The only thing I did different was take an old queen which I was going to replace anyway and put her in a frame size cage that I built and I hung it in the trap next to the tunnel, and this morning the feral queen was hanging on the side of the queen cage. I may have found a good use for this queen since she sure isn't worth anything for laying. I'm going to take her now, and put her in the trap I have on the house. If I get another queen hanging on the side of her cage I will start thinking that maybe I'm on to something.

  8. #48
    Join Date
    Sep 2011
    Location
    Corvallis, OR
    Posts
    223

    Default Re: Hogan trap out sequence

    I should have looked at the pictures on eBay before commenting - makes much more sense now. I do wonder if the same queen-capture success could be achieved using Cleo's design by closing the tunnel for three days and then opening it again. If I don't have the queen today I'm going to try it...

  9. #49
    Join Date
    Jun 2013
    Location
    Summerville South Carolina
    Posts
    10

    Default Re: Hogan trap out sequence

    When you close off the tunnel does it allow for the field bees to still come out and then return to the box?. It should work.

  10. #50
    Join Date
    Sep 2011
    Location
    Corvallis, OR
    Posts
    223

    Default Re: Hogan trap out sequence

    I modeled my design on this one:
    http://www.tsbeeshoney.com/1/archives/04-2012/1.html

    The only difference is that when I close off the tunnel the bees still go directly into the box rather than outside. They just can't get back into the tree. Just checked and no queen today. Closed off the tunnel and will plan on opening it back up on Friday.

  11. #51
    Join Date
    Feb 2010
    Location
    Park City Ky
    Posts
    1,744

    Default Re: Hogan trap out sequence

    [QUOTE=josephus1;958990] I like because you don't need a nuc box at all. It QUOTE]

    I still use some nuc boxes. They are so much easier to move, when splitting 50 hives and moving to a different yard. But the board makes it nice to not have to move frames from the nuc into a 10 framer for customer pickup.

    Occasionally after placing the splits in 10 frame equipment, if I don't have enough frames to fill the box, the spacer will stop them from dropping comb until I get back.

    cchoganjr

  12. #52
    Join Date
    May 2011
    Location
    Kingsville, OH
    Posts
    959

    Default Re: Hogan trap out sequence

    A trap out from a big tree was not complete, so I was out adding brace wire to the platform the box was on. The tube was not in the box yet, but the bees were coming and going from the box. While I was up in the tree,,over 20 feet, I noticed the bees pouring out of the tube. They were not just coming out, they were running like the house was on fire. I looked around and yeap they wear swarming. My wife was on the ground and she told me the front of the box was covered. Well I new the weight from the box and bees would be too heavy for the platform, and I was adding a cable to support it. The whole thing went boom to the ground, swarm, box and most of the platform. The video shows the box with bees still going in it after I put it back together.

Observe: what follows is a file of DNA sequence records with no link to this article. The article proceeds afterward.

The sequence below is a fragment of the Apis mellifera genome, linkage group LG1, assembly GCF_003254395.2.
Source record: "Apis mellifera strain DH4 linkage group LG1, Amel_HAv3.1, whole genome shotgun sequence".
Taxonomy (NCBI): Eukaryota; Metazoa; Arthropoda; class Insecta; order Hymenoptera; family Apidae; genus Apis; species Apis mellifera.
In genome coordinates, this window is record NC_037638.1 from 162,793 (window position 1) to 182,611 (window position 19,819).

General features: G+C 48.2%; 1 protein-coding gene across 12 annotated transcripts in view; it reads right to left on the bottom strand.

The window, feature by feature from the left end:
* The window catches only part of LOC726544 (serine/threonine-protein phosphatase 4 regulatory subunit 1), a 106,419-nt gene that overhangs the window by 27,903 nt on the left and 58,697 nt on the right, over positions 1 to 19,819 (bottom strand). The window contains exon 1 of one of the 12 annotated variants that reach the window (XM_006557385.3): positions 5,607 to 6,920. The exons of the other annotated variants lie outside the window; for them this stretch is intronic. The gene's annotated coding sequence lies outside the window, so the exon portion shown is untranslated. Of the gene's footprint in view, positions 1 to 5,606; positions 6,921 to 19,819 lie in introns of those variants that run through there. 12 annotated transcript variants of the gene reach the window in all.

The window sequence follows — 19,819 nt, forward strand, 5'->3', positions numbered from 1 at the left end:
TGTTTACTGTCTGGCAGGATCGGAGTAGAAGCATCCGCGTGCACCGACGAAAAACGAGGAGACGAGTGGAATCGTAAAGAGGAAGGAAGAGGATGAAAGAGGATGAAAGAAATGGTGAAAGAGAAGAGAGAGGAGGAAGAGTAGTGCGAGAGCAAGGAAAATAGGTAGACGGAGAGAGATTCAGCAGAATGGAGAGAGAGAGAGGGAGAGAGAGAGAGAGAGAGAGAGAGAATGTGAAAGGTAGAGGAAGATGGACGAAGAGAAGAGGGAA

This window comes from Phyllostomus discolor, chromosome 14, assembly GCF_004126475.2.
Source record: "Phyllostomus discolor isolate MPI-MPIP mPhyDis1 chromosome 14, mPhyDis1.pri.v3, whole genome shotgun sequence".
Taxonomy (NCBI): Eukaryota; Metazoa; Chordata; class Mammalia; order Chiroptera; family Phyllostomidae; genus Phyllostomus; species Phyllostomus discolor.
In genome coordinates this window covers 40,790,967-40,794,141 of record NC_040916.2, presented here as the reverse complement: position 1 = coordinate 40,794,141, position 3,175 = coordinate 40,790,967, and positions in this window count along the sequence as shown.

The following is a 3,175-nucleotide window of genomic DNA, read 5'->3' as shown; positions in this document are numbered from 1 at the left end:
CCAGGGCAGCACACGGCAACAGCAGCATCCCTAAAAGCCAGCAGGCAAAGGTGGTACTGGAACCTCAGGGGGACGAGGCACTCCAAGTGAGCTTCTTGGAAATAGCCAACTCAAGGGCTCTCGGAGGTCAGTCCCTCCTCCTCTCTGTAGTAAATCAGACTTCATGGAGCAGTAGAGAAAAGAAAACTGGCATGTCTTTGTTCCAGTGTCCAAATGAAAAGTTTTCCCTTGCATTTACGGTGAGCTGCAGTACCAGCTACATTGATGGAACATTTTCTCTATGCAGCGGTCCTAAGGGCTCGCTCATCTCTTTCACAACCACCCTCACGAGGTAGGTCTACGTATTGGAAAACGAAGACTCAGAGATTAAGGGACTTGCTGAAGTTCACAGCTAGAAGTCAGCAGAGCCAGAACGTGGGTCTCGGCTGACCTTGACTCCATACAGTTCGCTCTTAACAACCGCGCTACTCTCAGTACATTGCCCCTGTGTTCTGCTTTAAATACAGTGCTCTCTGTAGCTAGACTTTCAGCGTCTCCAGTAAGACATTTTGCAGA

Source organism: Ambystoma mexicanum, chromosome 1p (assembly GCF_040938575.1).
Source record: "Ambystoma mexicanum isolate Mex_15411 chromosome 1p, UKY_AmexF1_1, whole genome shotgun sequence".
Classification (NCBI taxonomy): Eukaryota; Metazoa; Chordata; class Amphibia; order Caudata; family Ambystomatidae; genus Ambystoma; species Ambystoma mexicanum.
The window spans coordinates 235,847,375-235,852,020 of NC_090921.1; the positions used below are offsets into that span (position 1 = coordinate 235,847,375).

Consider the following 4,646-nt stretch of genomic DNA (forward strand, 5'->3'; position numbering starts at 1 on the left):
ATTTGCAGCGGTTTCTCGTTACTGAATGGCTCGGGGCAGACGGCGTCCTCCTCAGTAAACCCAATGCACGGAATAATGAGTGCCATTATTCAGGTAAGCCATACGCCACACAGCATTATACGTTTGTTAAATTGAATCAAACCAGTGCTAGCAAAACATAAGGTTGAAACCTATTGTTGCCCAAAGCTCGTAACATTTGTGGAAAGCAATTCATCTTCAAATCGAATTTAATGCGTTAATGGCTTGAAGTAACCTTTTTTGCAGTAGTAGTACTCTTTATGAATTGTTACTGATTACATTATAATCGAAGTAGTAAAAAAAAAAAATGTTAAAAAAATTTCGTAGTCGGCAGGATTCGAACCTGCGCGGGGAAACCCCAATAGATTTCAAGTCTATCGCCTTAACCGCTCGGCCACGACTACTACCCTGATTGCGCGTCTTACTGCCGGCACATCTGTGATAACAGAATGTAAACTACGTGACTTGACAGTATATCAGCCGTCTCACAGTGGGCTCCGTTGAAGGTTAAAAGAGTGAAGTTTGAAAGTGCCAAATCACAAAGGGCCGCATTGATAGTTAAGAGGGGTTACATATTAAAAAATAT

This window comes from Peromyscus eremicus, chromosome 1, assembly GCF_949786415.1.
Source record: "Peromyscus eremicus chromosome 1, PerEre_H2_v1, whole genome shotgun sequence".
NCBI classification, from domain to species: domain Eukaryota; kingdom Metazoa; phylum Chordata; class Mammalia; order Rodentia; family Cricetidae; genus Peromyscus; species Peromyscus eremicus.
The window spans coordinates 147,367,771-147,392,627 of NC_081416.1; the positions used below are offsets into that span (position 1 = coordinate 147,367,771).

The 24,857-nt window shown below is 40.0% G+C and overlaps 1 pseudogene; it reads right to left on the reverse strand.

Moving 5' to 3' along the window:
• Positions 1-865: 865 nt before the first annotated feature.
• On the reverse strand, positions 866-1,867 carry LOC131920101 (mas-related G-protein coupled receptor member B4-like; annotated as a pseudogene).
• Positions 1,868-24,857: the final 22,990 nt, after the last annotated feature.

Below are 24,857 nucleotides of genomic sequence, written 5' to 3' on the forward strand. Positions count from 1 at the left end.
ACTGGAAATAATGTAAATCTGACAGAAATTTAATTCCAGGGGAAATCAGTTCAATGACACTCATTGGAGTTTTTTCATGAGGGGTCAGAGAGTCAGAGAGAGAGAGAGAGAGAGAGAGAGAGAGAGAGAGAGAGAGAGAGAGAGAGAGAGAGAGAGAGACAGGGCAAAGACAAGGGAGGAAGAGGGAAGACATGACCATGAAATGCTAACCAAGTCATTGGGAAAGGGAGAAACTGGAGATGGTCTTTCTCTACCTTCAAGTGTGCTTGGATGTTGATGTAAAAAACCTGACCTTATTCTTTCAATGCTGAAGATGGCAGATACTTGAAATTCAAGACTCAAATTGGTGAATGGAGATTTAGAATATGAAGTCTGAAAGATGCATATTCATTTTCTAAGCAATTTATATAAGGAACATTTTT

http://youtu.be/CpwKQUvNiBY

  13. #53
    Join Date
    Jun 2013
    Location
    adair county, kentucky, usa
    Posts
    461

    Default Re: Hogan trap out sequence

    I went to the trap out at the house to check the trap and see how many bees were in it. I closed the entrance tunnel except for the funnel a couple of days ago. When I lifted the led on the trap it was full of bees. Probably about five pounds. I know it was a good deal more than a three pound package. I think over the last 10 days or so I had trapped most of the bees. Even after I pulled the trap and tunnel off the house very few bees were flying around. When I got the bees to my home I checked through them and there was no queen, but when looking at the bait brood and comb I found that they had made two queen cells. I was shocked to see the cells, but after thinking about it, as the bees pass through the funnel they would have been unable to enter back into the main hive so they would feel queenless, so it's only logical that they would take some of the youngest brood and start to make a queen. From two trap outs (the tree and the house) I have boosted two weak hives and started three nucs. I was able to catch the queen from the tree but not from the house. This has been my first experience at trapping bees and I really had fun doing it. Plus I was really surprised at how easy making and setting up the trap was.

  14. #54
    Join Date
    Feb 2010
    Location
    Park City Ky
    Posts
    1,744

    Default Re: Hogan trap out sequence

    Good job Bill91143. Trapping can be a lot of fun,especially when they become challenging.

    cchoganjr

  15. #55
    Join Date
    Sep 2011
    Location
    Corvallis, OR
    Posts
    223

    Default Re: Hogan trap out sequence

    I got the queen today! I think she came through the funnel, but it's possible she crossed into the trap three days ago before I closed the funnel and I just didn't see her then. My sample size is admittedly only one, but I think I have a method that will work reliably to get the queen. I'll call it the Hogan-Joseph method, from this thread.